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that: i doubt very much that kind of explicit formal coordination took place. central bankers are part of a homogeneousther world, and they often think ofke, even without a need coordination. i very much doubt that there were those phone calls. tom: this is a wonderful treat. william buiter with us. "with all due respect" they will speak with governor scott walker. stay with us.
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show me movies with explosions. show me more like this. show me "previously watched." what's recommended for me.
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it is april 1, ok. i just saw that come are you kidding me? vonnie: delayed reaction. [laughter] saudi arabia plans to sell its stake by 2018. in an interview with bloomberg, debbie crown prince mohammad bin salman al saud reveals details of an ipl. -- details of an ipl. o. reopening of the brussels airport is being hampered by the demand for more security. they are hoping that passenger flights could resume i've limited basis.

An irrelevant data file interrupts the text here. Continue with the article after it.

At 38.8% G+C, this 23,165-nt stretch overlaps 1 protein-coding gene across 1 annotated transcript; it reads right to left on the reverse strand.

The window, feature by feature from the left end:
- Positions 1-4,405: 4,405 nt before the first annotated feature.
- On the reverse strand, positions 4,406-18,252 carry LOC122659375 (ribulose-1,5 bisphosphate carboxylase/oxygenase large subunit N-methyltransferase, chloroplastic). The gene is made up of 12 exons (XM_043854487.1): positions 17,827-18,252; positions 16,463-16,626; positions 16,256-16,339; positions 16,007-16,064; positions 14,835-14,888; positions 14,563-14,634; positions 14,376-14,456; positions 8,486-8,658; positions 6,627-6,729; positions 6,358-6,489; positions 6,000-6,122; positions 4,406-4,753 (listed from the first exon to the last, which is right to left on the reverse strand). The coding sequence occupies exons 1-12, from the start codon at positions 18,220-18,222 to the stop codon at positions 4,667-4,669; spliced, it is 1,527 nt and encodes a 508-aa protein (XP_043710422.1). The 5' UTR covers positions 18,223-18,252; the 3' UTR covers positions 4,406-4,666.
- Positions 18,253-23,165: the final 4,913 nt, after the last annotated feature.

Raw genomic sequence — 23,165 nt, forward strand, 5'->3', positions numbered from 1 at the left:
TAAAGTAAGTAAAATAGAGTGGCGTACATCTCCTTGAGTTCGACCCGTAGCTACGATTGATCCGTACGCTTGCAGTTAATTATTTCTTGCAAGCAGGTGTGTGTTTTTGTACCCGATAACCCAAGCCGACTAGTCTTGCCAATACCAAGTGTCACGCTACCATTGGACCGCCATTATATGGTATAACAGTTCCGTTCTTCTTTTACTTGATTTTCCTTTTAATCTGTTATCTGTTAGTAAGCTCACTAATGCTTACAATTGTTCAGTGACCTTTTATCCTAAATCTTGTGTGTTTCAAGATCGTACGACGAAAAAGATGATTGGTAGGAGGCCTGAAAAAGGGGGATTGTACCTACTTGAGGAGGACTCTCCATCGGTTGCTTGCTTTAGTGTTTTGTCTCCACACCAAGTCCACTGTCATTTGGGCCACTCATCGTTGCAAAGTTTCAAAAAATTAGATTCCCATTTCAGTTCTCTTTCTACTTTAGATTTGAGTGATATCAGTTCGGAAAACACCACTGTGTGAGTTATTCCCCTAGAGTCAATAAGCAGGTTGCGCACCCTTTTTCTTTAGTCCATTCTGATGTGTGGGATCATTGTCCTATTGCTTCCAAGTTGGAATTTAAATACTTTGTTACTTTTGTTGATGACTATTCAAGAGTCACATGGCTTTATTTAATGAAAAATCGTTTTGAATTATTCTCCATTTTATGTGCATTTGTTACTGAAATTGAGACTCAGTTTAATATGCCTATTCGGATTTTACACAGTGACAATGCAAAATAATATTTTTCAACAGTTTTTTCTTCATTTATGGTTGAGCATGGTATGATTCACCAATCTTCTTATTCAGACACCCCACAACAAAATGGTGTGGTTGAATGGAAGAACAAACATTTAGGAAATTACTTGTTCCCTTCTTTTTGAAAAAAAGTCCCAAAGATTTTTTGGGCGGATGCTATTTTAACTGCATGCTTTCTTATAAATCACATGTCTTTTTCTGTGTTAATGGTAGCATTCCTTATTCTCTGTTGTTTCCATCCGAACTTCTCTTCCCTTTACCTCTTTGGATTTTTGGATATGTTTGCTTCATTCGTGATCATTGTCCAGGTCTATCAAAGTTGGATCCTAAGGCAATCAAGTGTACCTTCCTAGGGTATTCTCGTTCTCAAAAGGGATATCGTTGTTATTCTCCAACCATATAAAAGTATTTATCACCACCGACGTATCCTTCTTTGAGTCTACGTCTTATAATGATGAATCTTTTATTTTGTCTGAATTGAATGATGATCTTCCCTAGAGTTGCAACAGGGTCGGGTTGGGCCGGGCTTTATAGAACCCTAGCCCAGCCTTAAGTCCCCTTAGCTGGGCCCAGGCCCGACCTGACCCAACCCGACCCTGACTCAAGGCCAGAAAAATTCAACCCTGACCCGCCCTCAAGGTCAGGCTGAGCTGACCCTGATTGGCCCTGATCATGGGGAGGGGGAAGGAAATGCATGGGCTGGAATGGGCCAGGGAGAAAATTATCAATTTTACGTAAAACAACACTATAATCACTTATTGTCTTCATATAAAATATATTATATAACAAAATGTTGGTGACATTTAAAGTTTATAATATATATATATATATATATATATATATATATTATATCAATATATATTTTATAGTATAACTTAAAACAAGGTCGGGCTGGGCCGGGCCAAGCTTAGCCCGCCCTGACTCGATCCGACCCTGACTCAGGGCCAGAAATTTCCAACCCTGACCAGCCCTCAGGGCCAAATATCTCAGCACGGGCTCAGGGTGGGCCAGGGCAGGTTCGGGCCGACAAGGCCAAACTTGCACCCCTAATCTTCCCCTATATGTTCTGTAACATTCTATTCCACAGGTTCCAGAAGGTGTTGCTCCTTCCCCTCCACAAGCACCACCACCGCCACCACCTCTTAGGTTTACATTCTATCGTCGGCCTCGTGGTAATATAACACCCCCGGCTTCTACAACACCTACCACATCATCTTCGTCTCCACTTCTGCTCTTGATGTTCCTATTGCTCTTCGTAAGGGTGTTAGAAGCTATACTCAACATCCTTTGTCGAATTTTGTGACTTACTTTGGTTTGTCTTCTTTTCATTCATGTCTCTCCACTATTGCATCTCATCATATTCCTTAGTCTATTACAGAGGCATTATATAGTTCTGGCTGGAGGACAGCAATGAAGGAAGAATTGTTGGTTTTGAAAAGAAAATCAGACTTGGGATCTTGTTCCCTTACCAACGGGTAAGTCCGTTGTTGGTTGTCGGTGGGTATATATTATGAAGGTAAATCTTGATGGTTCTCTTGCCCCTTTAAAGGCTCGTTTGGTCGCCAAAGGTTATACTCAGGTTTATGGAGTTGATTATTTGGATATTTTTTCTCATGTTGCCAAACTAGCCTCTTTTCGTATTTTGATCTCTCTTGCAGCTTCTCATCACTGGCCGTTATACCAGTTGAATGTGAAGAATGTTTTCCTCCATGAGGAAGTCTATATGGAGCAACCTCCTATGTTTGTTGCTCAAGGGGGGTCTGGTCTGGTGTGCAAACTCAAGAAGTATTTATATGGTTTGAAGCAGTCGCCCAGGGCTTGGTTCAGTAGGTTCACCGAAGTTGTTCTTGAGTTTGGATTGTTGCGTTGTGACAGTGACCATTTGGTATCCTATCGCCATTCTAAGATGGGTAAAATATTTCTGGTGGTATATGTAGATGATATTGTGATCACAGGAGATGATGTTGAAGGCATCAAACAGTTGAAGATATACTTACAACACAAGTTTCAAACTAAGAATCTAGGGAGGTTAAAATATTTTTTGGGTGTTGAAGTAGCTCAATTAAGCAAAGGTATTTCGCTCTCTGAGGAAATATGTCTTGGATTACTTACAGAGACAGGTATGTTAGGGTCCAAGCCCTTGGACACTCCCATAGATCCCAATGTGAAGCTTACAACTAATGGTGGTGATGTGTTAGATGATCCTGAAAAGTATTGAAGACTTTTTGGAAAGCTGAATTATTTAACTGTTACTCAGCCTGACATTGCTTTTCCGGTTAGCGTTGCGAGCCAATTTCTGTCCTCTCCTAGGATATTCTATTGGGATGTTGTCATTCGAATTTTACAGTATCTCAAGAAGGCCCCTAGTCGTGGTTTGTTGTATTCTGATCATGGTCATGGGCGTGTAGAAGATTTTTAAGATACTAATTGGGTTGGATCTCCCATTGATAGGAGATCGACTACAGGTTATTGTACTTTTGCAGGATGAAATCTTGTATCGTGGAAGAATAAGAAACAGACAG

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-- they are hoping that passenger flights can resume on a limited basis. california is becoming the first date of a $15 minimum wage to take place by 2022. .uomo has following isthis in trade. front and center.
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let's bring up a chart right now. buiter, trade evaporates. why does it become so difficult? simply an end, largely for economic reasons, not protection driven to the ever-growing ratio of trade to gdp that we have seen since 1950. the relocalization of the world, but not every country can be hong kong. no trade or gdp growth will fall in line. supply lines are shortening again and this is not something to worry about, unless it is protection driven. tom: that is where i want to go
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with you, gary shilling. you write a lot about china. professor buiter said china is in dire straits. are they in dire straits? globalization is probably the greatest economic factor of the last 30 years. what that meant was you are transferring manufacturing from europe and north america to china and other developing countries. that give a tremendous person trade, but that globalization is over. you reduce manufacturing in this irreduciblen minimum. that was really pushing china and they turned around and the exported back to europe and north america. he did not really change the overall, it was just being done and you had a lot more ships to haul stuff back and forth. in theocess is over, but